After the film, opening act El Ten Eleven took the stage for a short explosive thirty minute set. The Los Angeles group, composed of drummer Tim Fogarty and Bassist and Guitar player Kristian Dunn, set themselves apart from other power rock duos that have been so popular of late, by playing an almost jazz like frenzied rock. The seasoned performers, who have been together since 2003, create a hybrid sound harkening back to progressive jazz rock bands like Mahavishnu Orchestra or Return to Forever, but with a 21st century twist reminiscent of bands like Radiohead. Dunn, alternating on a twelve string guitar and a fretless bass, played frenzied jams, modified by an array of electronic enhancements triggered by a sea of foot peddles. Fogarty complemented him with a relentless drumbeat. Listening to the intense wall of sound it was sometimes hard to believe that it was being created solely by a duo of of masterful musicians. In keeping with the theme of the night the band did a cover of Joy Division’s song “Disorder”, which they just released as an MP3.
Just after 10.30, The Light took the stage and Peter Hook launched into a bass drenched version of the opening song on the Closer album, “Incubation”. Hook's son Jack Bates also plays bass in the band, creating a thunderous overtone well suited to the somber sound, and allowing Hook to pause occasionally to concentrate on his lead vocal duties. The band's guitar player, Nat Watson also gave a youthful vibration to the band with his spirited and diversified attack on his well worn guitar. Mercurial singer Perry Farrell made a surprise appearance to sing the sixth song in the set, “Isolation”. Farrell looking dapper and out of place, in his dressy clothes, has been a longtime fan of Joy Division and asked Hook to play bass on his “Satellite Party” side project. Farrell's Whirling Dervish lead singing style blended nicely with the band, conjuring memories of Ian Curtis' famous “Dead Fly Dance”, where he would wave his hands incessantly in a trance like state. During the next song, in one of Hook's veiled jabs at his former band mates, just after an intense bass driven version of “Passover”, he praised his son's bass playing and quipped “Keep that up and you will get yourself a job with New Order”. Another Joy Division fan, music maven Moby, then climbed out of the audience and on to the stage, much to the astonishment of the crowd around him, to take over vocals for the next two songs, “Colony” and “A Means To An End”. Moby also performed in an appropriately spirited and trance like fashion before disappearing back into the crowd. Hook finished the rest of the songs on the album with strong vocals in his more baritone style, which lent itself well to the bands fresh interpretation of the timeless material.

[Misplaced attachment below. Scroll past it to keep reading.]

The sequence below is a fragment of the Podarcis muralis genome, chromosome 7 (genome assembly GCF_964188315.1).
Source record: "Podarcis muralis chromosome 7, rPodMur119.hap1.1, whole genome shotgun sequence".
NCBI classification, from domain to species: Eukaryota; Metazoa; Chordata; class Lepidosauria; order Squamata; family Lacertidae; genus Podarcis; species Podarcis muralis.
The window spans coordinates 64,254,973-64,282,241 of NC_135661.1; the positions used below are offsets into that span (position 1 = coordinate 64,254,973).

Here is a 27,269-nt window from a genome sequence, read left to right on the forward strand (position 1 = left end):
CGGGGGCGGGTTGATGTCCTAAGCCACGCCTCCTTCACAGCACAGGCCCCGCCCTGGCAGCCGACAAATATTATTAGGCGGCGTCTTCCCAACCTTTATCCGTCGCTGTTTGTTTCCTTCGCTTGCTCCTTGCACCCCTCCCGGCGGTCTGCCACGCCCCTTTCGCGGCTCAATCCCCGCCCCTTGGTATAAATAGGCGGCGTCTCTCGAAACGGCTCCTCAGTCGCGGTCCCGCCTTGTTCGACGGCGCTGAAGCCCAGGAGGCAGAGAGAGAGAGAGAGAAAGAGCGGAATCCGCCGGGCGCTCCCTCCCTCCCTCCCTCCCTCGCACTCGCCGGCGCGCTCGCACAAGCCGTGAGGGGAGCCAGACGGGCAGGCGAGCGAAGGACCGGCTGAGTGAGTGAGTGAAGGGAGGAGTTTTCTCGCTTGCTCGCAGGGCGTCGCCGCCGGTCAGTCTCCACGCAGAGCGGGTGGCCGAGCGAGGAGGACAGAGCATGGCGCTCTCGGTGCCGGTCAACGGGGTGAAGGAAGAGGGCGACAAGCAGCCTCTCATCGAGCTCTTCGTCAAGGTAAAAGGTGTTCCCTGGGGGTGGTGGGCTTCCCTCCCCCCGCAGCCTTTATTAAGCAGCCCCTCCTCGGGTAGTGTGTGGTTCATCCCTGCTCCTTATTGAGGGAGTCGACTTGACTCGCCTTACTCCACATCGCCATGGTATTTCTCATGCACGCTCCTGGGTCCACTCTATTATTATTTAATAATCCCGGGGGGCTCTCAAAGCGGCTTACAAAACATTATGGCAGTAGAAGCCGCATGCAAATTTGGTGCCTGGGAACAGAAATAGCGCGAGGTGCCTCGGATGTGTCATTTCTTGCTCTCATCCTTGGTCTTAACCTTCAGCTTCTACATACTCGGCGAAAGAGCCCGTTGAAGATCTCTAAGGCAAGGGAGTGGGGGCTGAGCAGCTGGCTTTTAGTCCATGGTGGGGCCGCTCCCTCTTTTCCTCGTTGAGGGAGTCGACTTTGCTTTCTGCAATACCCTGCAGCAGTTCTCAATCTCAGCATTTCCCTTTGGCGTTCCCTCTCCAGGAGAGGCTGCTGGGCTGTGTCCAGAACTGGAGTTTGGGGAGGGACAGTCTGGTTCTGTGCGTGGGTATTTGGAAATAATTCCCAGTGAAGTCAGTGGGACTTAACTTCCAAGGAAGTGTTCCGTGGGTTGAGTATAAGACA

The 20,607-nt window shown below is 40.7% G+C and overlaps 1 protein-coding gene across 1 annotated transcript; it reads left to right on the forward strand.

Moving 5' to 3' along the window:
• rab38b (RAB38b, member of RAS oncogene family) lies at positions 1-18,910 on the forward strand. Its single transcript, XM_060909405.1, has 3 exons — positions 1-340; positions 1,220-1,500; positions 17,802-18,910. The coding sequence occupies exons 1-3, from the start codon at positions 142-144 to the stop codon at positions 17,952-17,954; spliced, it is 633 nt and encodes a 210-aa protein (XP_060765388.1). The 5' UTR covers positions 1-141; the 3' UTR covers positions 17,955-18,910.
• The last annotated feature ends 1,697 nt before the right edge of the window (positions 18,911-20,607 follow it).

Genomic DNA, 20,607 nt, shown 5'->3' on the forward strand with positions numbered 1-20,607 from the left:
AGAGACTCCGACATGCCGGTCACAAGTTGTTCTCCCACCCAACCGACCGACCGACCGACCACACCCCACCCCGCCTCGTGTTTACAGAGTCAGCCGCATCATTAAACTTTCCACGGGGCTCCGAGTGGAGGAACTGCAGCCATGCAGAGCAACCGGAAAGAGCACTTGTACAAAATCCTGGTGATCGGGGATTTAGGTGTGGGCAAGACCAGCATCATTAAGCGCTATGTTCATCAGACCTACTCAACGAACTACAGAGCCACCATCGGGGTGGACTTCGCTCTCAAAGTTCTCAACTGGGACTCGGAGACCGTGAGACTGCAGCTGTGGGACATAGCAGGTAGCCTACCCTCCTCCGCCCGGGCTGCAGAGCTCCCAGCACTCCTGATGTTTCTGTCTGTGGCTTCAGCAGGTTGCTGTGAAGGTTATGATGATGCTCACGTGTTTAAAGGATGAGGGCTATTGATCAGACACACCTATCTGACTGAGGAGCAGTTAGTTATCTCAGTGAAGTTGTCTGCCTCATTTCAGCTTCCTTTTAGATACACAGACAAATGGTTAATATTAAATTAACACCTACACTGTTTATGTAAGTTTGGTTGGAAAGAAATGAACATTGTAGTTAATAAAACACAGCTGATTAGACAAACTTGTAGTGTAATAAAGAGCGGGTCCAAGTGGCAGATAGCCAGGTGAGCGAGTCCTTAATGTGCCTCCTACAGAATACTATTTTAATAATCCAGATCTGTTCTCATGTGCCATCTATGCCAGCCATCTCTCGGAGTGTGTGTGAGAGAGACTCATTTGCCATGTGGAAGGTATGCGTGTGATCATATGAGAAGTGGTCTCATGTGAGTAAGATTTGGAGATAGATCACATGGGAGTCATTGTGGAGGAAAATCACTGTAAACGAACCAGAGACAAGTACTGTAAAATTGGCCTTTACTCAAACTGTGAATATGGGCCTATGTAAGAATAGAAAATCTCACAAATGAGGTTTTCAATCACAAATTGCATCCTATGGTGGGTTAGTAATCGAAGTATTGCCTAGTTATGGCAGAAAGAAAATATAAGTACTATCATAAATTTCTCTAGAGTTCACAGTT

After the conclusion of the album, the band returned for a multi song encore of other Joy Division songs. Moby returned to the stage for a gyrating punk infused rendition of “Transmission”. Hook took the lead on Joy Division’s most enduring and haunting song “Love Will Tear Us Apart”. The band was set to perform a sister show at the nearby El Rey theater, on September 16. , featuring Joy Division’s first album “Unknown Pleasures”. There seems to be a growing trend in the live music world to present classic albums in their entirety like these shows. For true fans of the music, the artistic merits of hearing a piece played as it was written, in lieu of strung together commercial hits, provides a far more interesting and uniquely rewarding live music experience.